• 3/4 oz Cointreau
  • 3/4 oz vodka
  • soda water

 

In a shaker with ice combine everything but the soda water and shake.  Pour, ice and all, into a rocks glass and top with soda water.

The vodka and soda water do a nice job of cutting the sweetness of the Midori and Cointreau, leaving a nice, refreshing cocktail.  The combination of the flavors evokes a hint of bananna along with the orange and melon flavors of the liqueurs.  This one would be perfect for warm summer evenings or pool side on a hot day.  It’s a good thing summer isn’t that far away!

Cheers!

The Twilight Lounge – February 3, 2012

Friday night was movie night around here and I had selected Patton to watch.  This definitely called for a cocktail, and I was in the mood for something new and different.  I also had a taste for St. Germain, so I went to their website to see what the had and found the Elder Fashion.  A twist on the Old Fashioned, and very straightforward to make, I decided to give it a whirl.

The original recipe called for rye whiskey, St. Germain and Angostura bitters, garnished with an orange slice.  I made the first one that way, but it wasn’t quite what I wanted – it was missing the orange/cherry components of the Old Fashioned.  So when I mixed up the second one I used orange bitters rather than Angostura.  That hit the spot!  I’ve always enjoyed the flavor of rye whiskey with orange bitters, and the St. Germain gave just the right level of sweet and that hint of elderflower.

  Elder Fashion

  • 3 oz Old Overholt rye whiskey
  • 1/2 oz St. Germain
  • 1 dash orange bitters

In a rocks glass combine all the ingredients and stir.  Add 3-4 ice cubes or an ice ball, garnish with an orange twist and serve.

Much simpler to make than an Old Fashioned and just as tasty!  Give it a try and let me know what you think!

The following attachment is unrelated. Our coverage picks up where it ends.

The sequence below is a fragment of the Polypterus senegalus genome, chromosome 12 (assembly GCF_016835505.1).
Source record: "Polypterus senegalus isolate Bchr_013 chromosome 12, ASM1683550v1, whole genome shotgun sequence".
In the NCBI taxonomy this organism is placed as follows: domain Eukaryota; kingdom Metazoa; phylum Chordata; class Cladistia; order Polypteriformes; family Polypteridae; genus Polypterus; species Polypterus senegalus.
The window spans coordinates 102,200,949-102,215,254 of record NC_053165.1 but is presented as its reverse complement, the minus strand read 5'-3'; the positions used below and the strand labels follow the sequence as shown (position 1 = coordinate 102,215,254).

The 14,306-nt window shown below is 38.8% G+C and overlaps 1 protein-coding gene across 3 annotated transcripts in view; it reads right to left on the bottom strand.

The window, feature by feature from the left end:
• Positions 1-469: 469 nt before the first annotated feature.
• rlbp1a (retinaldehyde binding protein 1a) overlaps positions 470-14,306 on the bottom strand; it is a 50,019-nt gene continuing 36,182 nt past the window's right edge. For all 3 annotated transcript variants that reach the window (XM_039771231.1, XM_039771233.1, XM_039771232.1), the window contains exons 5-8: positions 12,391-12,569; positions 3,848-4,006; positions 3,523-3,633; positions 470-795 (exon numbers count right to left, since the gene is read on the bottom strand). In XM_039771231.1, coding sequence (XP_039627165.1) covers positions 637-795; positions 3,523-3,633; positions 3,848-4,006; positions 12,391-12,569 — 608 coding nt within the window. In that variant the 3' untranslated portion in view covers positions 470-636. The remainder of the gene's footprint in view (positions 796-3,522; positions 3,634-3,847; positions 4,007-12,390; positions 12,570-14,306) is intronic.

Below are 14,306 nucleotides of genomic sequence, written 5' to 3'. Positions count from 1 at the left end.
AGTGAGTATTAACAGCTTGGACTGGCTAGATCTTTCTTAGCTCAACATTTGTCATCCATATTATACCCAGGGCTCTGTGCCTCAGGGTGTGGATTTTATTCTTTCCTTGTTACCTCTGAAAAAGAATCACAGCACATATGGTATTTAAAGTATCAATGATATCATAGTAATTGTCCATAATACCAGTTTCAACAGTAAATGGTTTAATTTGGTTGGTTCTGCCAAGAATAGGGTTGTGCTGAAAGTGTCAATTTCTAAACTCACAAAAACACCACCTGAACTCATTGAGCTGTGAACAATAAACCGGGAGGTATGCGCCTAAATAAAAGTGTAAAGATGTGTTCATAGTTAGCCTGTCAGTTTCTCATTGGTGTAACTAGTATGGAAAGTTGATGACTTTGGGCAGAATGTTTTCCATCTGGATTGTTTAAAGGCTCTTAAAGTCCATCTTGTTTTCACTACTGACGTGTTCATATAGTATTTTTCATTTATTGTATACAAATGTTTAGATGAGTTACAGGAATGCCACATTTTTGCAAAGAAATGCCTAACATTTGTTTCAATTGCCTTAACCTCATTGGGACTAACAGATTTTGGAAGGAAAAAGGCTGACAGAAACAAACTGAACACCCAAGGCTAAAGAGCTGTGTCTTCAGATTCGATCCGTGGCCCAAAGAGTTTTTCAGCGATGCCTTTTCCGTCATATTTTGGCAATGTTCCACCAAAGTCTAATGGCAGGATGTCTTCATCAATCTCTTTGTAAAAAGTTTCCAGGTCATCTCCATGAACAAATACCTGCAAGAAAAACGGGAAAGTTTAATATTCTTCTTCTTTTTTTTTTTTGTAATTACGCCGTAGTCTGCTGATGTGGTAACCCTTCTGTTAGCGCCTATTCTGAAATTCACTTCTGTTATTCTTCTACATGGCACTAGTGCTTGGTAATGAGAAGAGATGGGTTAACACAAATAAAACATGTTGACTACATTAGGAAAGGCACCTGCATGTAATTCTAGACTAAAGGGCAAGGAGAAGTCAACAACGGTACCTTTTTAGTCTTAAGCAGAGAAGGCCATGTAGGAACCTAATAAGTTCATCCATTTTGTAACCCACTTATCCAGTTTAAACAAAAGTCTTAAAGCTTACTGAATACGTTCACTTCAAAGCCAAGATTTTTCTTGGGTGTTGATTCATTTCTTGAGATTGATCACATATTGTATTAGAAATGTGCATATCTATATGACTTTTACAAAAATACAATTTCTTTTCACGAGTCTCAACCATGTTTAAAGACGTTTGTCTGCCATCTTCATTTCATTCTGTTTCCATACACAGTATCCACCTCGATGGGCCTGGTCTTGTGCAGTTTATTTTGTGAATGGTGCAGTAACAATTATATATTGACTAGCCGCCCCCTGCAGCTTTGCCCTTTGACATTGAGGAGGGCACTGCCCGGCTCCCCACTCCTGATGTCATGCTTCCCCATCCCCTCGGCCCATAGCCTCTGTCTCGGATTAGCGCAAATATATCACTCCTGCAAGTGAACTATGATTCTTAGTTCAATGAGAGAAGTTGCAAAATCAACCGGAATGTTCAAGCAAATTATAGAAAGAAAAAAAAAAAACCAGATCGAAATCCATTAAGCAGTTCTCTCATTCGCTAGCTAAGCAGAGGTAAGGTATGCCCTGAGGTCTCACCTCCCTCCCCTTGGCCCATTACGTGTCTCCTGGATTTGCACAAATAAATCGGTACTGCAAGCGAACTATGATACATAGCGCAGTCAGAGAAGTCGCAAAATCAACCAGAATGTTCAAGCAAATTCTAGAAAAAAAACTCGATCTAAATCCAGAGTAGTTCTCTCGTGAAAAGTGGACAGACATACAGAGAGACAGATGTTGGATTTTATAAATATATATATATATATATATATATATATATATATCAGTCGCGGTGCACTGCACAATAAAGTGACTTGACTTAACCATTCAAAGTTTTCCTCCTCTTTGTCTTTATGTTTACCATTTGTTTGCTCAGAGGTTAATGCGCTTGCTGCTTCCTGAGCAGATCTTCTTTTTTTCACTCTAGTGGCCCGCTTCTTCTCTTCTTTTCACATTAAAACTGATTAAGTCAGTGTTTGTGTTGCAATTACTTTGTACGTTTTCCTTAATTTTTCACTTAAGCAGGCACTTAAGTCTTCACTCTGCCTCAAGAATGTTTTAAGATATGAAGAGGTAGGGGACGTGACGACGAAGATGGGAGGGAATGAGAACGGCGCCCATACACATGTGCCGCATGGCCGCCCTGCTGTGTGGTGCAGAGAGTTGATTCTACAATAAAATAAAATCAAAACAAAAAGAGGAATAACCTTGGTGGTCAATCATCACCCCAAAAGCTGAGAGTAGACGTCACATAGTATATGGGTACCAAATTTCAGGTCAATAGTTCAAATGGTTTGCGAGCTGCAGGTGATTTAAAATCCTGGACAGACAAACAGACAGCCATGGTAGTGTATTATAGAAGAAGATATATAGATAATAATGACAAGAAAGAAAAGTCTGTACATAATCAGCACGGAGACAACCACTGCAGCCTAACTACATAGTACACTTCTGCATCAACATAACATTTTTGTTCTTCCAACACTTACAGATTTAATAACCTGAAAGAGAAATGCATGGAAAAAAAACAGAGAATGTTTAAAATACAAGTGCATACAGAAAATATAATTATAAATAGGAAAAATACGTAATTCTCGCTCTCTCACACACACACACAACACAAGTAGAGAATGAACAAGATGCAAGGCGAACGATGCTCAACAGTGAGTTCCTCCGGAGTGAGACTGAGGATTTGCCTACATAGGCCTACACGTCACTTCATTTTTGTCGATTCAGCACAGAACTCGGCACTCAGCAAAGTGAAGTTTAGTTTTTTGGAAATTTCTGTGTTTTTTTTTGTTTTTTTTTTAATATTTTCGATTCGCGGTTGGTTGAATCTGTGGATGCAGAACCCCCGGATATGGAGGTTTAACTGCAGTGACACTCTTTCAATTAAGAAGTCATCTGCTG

Cheers!

Germantown, WI – December 18, 2011

Well, another 3 hours of watching the futility known as Cleveland Browns football.  The game started well enough with an opening touchdown drive that featured the bruising, no nonsense running of Petyon Hillis.  I actually felt like the Browns offense may have found a groove today between Hillis and his punishing running style and the athletic Seneca Wallace at quarterback getting the ball downfield to the Brown’s receivers. 

After that opening drive I decided to have a cocktail, and even though I want to feature gin over the next couple of weeks, I was inspired to have rye whiskey by watching Hillis.  Rye seems to match Peyton’s straight forward style of play.  Here’s what I came up with.

  Peyton Hillis

  • 2 oz rye whiskey
  • 1/4 oz sweet vermouth
  • 1/8 oz bar syrup
  • 1 dash of orange bitters
  • 1 lemon slice

In a rocks glass muddle the lemon slice with the bar syrup and bitters.  Add 5-6 ice cubes and the vermouth and rye and stir.  Garnish with a maraschino cherry.

Mmm, I do always like the combination of orange bitters and rye, and I did again in this cocktail.  It is a takeoff on a traditional old fashioned, using lemon for a brighter taste than the orange in an old fashioned. 

Unfortunately, as I sipped my new cocktail creation I was again treated to the sight of the Browns unable to maintain their edge and losing yet again.  At least the cocktail was good!

Cheers!

Saturday, July 23, 2011 – The Patio Swim Club at the Twilight Lounge

Summer is in full swing at the Patio Swim Club and that means it was time to break out the smoker and BBQ some pork shoulder.  With Paula and Cookie here for the weekend, this was the perfect day to do it.

Producing my eastern North Carolina style pork butt is an all day affair.  I started at 8am, getting the smoker out and getting the fire going.  After years of experimenting I’ve settled on lump hardwood charcoal as my base fuel with chunks of hickory to provide the smoke and flavor.  With the fire going, it was time to get back into the kitchen and prep my butt.